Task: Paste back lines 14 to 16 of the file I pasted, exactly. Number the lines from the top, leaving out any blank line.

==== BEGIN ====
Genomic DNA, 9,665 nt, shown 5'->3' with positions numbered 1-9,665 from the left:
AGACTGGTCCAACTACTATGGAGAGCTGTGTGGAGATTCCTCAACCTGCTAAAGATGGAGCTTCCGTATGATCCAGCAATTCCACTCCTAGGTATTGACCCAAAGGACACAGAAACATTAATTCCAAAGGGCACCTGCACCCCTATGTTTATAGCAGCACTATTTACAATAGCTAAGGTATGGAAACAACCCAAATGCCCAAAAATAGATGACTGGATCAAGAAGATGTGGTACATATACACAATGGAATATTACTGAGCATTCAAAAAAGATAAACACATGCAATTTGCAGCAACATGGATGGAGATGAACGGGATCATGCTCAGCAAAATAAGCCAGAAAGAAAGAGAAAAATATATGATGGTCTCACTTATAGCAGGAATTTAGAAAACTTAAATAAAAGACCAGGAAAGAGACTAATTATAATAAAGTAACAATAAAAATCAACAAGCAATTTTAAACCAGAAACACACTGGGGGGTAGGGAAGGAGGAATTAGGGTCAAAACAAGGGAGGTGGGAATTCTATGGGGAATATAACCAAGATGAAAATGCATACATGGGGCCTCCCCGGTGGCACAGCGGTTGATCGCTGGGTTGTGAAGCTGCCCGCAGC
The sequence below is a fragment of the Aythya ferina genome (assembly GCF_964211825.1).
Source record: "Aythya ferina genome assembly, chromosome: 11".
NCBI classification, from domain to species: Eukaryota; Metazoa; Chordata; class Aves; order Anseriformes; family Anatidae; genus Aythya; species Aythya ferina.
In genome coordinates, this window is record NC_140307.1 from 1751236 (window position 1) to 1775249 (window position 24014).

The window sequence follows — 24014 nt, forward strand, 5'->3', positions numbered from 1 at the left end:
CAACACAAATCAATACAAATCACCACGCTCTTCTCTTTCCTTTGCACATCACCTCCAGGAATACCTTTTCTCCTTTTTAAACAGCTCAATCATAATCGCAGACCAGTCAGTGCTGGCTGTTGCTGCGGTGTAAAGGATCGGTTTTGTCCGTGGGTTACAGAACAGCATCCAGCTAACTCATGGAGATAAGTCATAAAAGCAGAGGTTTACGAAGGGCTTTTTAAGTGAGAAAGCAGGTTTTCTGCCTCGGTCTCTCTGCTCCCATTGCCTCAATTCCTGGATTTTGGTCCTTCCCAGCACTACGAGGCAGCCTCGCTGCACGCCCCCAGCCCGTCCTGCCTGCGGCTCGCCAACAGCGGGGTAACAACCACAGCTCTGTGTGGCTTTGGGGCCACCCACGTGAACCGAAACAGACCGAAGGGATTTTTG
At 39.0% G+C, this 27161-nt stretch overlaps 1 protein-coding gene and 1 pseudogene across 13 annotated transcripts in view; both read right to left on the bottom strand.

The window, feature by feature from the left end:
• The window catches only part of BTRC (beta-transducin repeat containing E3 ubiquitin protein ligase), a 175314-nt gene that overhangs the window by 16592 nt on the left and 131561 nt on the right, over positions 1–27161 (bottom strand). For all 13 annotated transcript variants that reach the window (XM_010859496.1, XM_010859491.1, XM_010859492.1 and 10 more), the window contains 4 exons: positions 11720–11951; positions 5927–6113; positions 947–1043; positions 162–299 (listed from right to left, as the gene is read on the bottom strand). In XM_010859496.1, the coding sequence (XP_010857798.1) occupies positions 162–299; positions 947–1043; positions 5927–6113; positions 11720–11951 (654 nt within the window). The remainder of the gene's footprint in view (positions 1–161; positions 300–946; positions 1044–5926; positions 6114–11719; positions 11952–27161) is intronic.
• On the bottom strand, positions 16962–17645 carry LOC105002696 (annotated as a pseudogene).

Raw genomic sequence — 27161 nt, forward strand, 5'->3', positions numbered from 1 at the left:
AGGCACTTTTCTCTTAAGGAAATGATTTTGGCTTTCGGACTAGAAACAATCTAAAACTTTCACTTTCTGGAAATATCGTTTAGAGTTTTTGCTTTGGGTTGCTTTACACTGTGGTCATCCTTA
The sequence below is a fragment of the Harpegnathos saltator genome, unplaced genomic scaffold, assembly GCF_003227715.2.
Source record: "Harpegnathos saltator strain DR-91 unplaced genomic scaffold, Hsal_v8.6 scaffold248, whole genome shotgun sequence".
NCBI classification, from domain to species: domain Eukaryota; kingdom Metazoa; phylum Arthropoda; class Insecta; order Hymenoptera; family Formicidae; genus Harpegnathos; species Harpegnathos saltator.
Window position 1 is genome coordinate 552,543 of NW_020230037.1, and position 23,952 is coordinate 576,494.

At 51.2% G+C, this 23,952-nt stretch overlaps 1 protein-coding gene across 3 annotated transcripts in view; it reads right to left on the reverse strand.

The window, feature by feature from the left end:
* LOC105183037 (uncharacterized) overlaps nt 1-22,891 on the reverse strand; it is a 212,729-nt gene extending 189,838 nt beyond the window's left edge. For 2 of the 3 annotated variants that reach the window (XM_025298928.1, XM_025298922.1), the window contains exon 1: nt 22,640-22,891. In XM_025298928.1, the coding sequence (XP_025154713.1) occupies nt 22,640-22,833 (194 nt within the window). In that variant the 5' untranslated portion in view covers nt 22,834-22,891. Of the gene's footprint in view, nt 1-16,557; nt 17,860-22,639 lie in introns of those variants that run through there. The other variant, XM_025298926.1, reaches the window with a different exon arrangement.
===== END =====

AGGCACTTTTCTCTTAAGGAAATGATTTTGGCTTTCGGACTAGAAACAATCTAAAACTTTCACTTTCTGGAAATATCGTTTAGAGTTTTTGCTTTGGGTTGCTTTACACTGTGGTCATCCTTA
The sequence below is a fragment of the Harpegnathos saltator genome, unplaced genomic scaffold, assembly GCF_003227715.2.
Source record: "Harpegnathos saltator strain DR-91 unplaced genomic scaffold, Hsal_v8.6 scaffold248, whole genome shotgun sequence".